A Rose For Emily Synopsis | Teen Ink

A Rose For Emily Synopsis

June 14, 2013
By keekybear BRONZE, Darlingford, Other
keekybear BRONZE, Darlingford, Other
4 articles 6 photos 60 comments

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A Rose for Emily Synopsis
*Warning, there is some sarcasm*

Miss Emily, a woman heavily pursued by men in Jefferson, was once a beautiful lady, in her time. Her father, however, wouldn’t let her marry, because he didn’t want to let her go. So he chased away all the suitors who came to see her, and throughout his life she was never married. But then he passed away, and it was Emily’s turn to not let go. At first, she was in a deep state of denial for his death, but after a few days it all sunk in, and she wouldn’t let the town council bury him immediately; because she didn’t want to let him go. When they did bury him, she fell into a period of illness, depression and isolation. She was pitied by the townspeople constantly, which is possibly why she wouldn’t let them nail a mailbox onto her door. She lost the only thing she had, and so she never left her house, and never saw people. The only person who was seen coming and going from her house was her servant. Miss Emily kept a portrait of her father which is clearly described; he had his back to her and was clutching a horsewhip, which is likely what he used to chase away the men why pursued her. The picture was dark and shadowed and didn’t seem to portray a happy memory of her father.

Then, she met Homer Barron, a large, tan-skinned man from the North who was popular among the townspeople of Jefferson, due to his sense of humor. Miss Emily and Homer Barron spent a lot of time together, driving around in his vehicle (sounds kind of like a typical teenage date in modern times). Soon they spent time together at Miss Emily’s home, and who knows what went on there. The people of Jefferson stirred up some rumors that the two were going to be married, and there was constantly excited chatter going about, because this object of pity was now going to find happiness. Not quite. Homer Barron didn’t want to marry; he was more of an independent man. So one day, Homer went into Emily’s house—but was never seen again. Curious, eh? Well, days afterward a putrid smell began to develop, that of something dead maybe.
Now, rewind. Before Homer’s ‘disappearance’, Emily visited the town pharmacy for some poison. When the pharmacist asked what her intentions were with this poison, she wouldn’t answer. So he wrote ‘for rats’ on the bottle. From here you can see what happened to Mr. Homey. The smell progressed for weeks, which aroused ;) complaints from the townsfolk, but the council wouldn’t do anything. I mean, they can’t just go “Hey, lady, you smell like dead rats.” So, whatever. Emily never left her house after that, and she lost all of her attributes. Her hair grayed, she gained weight, and she was no longer seen as the prize all men wanted. Then one day, she died. What a shame.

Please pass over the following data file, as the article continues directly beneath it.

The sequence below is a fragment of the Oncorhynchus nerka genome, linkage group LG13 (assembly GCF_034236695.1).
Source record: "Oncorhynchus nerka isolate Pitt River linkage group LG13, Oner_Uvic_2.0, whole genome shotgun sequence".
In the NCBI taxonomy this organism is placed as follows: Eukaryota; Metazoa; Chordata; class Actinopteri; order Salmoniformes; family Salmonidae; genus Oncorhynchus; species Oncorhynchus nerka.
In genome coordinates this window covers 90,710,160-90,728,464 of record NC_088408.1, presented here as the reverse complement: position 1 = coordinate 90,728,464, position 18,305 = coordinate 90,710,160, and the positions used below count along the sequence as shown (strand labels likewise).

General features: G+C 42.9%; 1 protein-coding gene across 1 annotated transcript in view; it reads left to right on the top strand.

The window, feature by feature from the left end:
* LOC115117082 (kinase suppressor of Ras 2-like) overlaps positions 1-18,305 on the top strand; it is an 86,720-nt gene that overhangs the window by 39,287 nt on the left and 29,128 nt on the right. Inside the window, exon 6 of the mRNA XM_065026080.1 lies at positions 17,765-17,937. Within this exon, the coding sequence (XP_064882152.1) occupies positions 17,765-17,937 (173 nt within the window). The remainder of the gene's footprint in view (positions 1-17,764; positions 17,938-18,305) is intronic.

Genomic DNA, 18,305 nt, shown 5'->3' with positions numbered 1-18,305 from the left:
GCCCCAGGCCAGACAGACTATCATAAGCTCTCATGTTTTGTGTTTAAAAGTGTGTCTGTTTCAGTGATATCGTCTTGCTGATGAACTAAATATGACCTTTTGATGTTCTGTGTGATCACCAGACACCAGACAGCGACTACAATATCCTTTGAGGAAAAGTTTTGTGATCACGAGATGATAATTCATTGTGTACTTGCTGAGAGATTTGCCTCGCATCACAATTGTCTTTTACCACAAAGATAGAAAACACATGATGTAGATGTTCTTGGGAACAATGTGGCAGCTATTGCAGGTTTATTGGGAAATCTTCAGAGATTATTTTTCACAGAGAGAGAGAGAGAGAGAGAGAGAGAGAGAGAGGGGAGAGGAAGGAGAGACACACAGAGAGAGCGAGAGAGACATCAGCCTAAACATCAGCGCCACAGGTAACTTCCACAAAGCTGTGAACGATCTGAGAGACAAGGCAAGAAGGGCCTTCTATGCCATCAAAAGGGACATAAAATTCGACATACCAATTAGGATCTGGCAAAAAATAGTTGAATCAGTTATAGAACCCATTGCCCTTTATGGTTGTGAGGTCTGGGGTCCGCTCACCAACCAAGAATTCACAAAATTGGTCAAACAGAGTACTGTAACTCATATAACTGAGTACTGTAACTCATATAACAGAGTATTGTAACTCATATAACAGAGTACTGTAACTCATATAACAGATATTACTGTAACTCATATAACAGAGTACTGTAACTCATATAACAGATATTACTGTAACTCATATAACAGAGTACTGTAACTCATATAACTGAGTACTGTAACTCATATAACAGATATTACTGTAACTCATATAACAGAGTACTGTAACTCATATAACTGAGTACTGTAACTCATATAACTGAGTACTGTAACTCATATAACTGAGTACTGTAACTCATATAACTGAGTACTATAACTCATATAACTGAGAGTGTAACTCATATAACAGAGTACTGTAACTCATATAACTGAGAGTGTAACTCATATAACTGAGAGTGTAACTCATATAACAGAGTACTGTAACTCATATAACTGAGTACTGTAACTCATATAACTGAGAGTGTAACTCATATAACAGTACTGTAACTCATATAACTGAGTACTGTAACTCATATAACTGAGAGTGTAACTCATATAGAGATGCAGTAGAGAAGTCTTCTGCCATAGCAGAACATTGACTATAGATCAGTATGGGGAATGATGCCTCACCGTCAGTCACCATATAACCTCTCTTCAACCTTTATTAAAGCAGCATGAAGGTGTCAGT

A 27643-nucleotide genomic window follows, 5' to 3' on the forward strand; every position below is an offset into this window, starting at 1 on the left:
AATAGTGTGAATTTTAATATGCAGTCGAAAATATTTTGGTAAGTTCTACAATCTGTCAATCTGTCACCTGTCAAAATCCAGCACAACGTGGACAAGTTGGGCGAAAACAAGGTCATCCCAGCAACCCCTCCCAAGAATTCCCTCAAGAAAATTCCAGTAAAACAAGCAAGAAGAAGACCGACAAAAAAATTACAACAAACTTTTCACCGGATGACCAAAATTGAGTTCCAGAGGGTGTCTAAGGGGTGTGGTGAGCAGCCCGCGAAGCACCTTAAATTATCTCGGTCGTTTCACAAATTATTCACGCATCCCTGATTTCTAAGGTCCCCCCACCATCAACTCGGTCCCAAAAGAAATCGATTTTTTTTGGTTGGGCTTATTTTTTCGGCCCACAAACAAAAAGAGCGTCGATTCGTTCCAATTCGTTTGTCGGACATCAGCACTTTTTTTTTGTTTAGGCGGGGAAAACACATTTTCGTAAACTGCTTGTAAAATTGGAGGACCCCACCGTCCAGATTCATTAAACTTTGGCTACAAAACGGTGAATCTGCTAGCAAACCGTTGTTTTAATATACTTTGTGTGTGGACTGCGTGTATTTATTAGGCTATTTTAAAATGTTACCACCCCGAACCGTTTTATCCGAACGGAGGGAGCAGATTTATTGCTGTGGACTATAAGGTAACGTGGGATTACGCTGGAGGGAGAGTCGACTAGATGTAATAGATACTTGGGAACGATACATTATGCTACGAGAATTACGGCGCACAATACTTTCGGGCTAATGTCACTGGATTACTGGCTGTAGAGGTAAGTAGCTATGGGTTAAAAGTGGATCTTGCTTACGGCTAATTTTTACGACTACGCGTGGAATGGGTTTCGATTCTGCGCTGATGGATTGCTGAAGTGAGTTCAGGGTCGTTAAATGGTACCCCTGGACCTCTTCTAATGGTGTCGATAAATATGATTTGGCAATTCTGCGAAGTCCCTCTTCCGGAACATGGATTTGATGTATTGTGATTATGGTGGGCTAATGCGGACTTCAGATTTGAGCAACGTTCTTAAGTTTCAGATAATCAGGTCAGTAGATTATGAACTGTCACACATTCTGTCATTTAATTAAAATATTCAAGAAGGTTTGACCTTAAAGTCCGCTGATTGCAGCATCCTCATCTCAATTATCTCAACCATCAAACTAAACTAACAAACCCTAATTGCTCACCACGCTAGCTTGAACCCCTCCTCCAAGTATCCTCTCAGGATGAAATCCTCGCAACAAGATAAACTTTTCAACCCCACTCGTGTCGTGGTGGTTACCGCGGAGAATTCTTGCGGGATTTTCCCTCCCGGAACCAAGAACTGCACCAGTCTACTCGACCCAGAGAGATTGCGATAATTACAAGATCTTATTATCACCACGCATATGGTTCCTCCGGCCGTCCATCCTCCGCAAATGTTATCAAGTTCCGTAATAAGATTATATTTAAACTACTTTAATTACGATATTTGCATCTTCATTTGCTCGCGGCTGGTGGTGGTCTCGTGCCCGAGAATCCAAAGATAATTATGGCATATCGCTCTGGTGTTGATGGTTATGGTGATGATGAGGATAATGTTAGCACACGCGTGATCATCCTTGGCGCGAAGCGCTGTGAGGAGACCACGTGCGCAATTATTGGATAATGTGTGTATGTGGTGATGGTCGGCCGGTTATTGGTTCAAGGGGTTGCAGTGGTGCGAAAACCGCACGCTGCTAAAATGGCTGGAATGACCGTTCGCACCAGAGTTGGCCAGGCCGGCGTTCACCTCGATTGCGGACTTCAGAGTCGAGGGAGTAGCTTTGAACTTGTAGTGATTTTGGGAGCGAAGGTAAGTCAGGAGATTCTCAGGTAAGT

The town council came to her home to find out what the smell was after she passed. Inside, there were layers of dust on all the furniture and the rancid smell that enveloped them like a dark cloud seemed to be strongest by the stairs. They went upstairs and checked all the rooms, but one door was blocked off. They forced their way inside and BOOM it was her bedroom. On the bed lay a corpse that had rotted into the sheets, with the clothes still encasing it. On the pillow next to him was an indent and a gray hair. So here we discover that she had been sleeping next to him for all these years.

The question is, why? She didn’t want to be alone again; she’d already lost her father and she didn’t want to lose anything else because she literally had nothing. She wouldn’t let go of Homer just as her father wouldn’t let go of her. I believe that her father’s behavior reflected on hers and caused her to be this way, as well as a mental disorder or two. She misinterpreted the difference between reality and death, and also had a misperception of time. Remember, at the beginning, she kept talking about a previous mayor named Colonel Sartoris? Well, he’d been dead for almost 10 years. To me it seems like she lived in her own world where time didn’t exist and she could keep all her happy times… by hoarding dead bodies. This imaginary world without time is symbolized by the ticking watch that Miss Emily kept around her neck.

So, Miss Emily had some mental issues, as do many characters in poems and short stories. Now, we studied this in my grade 11 English class, so I had a little too much time to dwell on the concept of the story. There were also review questions, and one asked about the name ‘Homer Barron’. I believe that the name ‘Homer’ portrays ‘home’ which is something safe, comfortable and familiar that Miss Emily desired. The name ‘Barron’ could mean ‘high class’ which is also something that Emily looked for, and something she was.

Miss Emily is sometimes described as a ‘fallen monument’; because before Homer died (or before she likely poisoned him) she was beautiful and desired, but after him she fell into a state of misery and apparent ugliness. By ‘monument’ I think of an idol or celebrity who was once loved and cherished and was famous for beauty and popularity. Perhaps she was also a reminder of her father who was rich and well-known in the area.

So to summarize this all up, Miss Emily was a pitied woman, who didn’t understand the concept of time and had troubles letting go of people because she had nothing else. In essence it is about a woman who had nothing.
Damn writers.

The author's comments:
I read this story in my English class and for some reason I decided to make a huge summary on it.

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